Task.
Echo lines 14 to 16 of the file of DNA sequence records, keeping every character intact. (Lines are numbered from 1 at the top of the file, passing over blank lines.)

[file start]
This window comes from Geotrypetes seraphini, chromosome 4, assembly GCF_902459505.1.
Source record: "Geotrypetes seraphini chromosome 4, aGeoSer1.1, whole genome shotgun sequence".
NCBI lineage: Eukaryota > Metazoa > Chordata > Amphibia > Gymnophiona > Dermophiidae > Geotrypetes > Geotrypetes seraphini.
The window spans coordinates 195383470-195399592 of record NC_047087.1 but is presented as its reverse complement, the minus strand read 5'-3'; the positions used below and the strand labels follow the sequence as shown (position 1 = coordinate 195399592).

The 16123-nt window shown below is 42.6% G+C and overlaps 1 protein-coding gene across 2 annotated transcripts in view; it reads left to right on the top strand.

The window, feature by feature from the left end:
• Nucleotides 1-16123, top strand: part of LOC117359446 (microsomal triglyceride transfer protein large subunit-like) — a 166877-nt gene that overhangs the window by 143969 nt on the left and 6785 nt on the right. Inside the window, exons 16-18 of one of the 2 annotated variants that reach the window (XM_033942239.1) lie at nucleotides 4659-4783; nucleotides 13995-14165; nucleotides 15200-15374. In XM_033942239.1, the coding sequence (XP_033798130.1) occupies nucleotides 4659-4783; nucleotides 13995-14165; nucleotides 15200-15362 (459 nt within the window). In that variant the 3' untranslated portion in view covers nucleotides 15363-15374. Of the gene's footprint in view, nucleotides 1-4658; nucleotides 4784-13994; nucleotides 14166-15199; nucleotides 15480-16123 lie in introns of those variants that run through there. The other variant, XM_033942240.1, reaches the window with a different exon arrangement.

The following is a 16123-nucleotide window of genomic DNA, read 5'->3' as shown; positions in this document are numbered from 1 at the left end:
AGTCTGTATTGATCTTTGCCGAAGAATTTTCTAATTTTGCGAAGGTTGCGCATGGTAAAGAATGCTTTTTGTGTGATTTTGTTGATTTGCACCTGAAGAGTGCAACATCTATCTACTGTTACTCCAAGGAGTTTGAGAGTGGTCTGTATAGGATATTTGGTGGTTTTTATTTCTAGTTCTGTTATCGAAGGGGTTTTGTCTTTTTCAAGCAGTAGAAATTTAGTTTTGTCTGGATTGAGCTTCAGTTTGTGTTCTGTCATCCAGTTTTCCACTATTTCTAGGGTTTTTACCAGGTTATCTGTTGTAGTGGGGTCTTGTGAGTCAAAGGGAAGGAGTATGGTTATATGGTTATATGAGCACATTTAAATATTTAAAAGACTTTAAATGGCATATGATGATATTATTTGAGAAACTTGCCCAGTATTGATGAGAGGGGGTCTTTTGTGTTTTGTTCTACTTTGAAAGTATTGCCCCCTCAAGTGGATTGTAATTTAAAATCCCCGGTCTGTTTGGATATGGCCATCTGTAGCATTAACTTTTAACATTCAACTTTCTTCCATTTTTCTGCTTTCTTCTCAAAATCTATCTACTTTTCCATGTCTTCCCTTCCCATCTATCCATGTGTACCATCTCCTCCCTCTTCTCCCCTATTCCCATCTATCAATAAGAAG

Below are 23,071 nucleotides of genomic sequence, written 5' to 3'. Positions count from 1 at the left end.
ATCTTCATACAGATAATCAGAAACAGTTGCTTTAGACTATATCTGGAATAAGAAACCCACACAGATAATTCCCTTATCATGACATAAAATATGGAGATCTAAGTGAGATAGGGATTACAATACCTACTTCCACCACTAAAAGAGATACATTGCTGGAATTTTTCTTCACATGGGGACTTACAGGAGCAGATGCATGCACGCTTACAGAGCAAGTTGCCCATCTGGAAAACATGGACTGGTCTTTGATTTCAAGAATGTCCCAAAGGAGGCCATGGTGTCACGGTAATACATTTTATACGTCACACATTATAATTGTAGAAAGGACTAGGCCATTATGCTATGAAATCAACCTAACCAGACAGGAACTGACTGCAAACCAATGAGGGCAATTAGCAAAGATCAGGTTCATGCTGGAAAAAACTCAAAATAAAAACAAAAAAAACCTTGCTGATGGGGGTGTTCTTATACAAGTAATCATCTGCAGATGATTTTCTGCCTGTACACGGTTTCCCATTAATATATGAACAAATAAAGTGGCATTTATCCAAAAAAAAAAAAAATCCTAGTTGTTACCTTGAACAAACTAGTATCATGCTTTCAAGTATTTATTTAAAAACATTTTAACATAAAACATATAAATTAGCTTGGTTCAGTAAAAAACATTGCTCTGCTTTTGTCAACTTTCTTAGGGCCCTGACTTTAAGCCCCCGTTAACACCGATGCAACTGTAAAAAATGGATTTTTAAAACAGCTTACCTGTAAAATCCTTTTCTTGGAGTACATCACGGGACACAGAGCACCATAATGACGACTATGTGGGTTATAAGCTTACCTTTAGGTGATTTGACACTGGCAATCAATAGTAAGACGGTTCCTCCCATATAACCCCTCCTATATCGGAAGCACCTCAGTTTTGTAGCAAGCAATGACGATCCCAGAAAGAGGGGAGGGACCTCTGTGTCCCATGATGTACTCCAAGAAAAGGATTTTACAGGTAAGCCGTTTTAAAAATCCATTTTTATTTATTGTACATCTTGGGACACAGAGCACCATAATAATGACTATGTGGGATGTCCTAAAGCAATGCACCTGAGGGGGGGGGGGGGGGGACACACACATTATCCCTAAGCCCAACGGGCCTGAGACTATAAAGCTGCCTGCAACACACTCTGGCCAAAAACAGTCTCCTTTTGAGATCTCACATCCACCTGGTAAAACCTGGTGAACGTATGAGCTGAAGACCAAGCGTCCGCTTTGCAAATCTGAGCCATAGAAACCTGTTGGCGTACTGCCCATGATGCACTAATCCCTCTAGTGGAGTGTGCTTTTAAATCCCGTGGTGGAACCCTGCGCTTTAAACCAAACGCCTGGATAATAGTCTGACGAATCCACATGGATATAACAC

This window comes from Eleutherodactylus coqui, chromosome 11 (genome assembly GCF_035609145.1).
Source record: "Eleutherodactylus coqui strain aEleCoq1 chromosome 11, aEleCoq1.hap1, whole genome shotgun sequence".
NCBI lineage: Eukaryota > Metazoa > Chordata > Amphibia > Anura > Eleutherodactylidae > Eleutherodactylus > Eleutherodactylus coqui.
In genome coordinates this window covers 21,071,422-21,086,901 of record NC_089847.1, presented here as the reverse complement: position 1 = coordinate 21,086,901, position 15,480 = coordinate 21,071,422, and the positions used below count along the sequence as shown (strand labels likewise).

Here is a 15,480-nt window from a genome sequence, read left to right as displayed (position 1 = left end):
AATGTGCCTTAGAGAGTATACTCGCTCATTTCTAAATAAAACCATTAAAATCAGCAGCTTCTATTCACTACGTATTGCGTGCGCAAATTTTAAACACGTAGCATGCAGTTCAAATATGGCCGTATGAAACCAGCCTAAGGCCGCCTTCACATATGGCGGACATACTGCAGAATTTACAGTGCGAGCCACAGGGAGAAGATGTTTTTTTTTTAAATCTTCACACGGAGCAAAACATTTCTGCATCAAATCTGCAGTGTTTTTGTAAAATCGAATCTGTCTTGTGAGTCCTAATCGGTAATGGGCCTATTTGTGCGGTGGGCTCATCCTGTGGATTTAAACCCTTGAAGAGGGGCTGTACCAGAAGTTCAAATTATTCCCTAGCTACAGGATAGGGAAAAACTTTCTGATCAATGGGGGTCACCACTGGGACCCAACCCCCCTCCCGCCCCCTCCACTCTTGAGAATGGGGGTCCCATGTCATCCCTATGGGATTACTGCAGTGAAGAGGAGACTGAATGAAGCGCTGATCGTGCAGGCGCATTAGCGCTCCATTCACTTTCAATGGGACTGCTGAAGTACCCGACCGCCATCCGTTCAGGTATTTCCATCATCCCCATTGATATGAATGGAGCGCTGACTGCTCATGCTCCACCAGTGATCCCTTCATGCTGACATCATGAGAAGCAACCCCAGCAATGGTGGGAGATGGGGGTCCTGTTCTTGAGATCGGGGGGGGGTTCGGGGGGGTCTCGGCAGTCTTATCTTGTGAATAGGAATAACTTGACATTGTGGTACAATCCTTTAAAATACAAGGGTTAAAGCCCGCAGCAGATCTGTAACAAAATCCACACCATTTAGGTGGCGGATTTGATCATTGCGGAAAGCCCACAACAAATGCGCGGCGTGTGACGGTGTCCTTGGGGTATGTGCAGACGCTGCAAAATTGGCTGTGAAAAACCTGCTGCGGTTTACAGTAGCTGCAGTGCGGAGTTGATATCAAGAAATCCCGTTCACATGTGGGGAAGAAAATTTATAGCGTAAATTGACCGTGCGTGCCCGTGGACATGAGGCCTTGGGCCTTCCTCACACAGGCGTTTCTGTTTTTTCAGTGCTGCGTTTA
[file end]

NCBI lineage: Eukaryota > Metazoa > Chordata > Amphibia > Anura > Eleutherodactylidae > Eleutherodactylus > Eleutherodactylus coqui.
In genome coordinates this window covers 21,071,422-21,086,901 of record NC_089847.1, presented here as the reverse complement: position 1 = coordinate 21,086,901, position 15,480 = coordinate 21,071,422, and the positions used below count along the sequence as shown (strand labels likewise).

Here is a 15,480-nt window from a genome sequence, read left to right as displayed (position 1 = left end):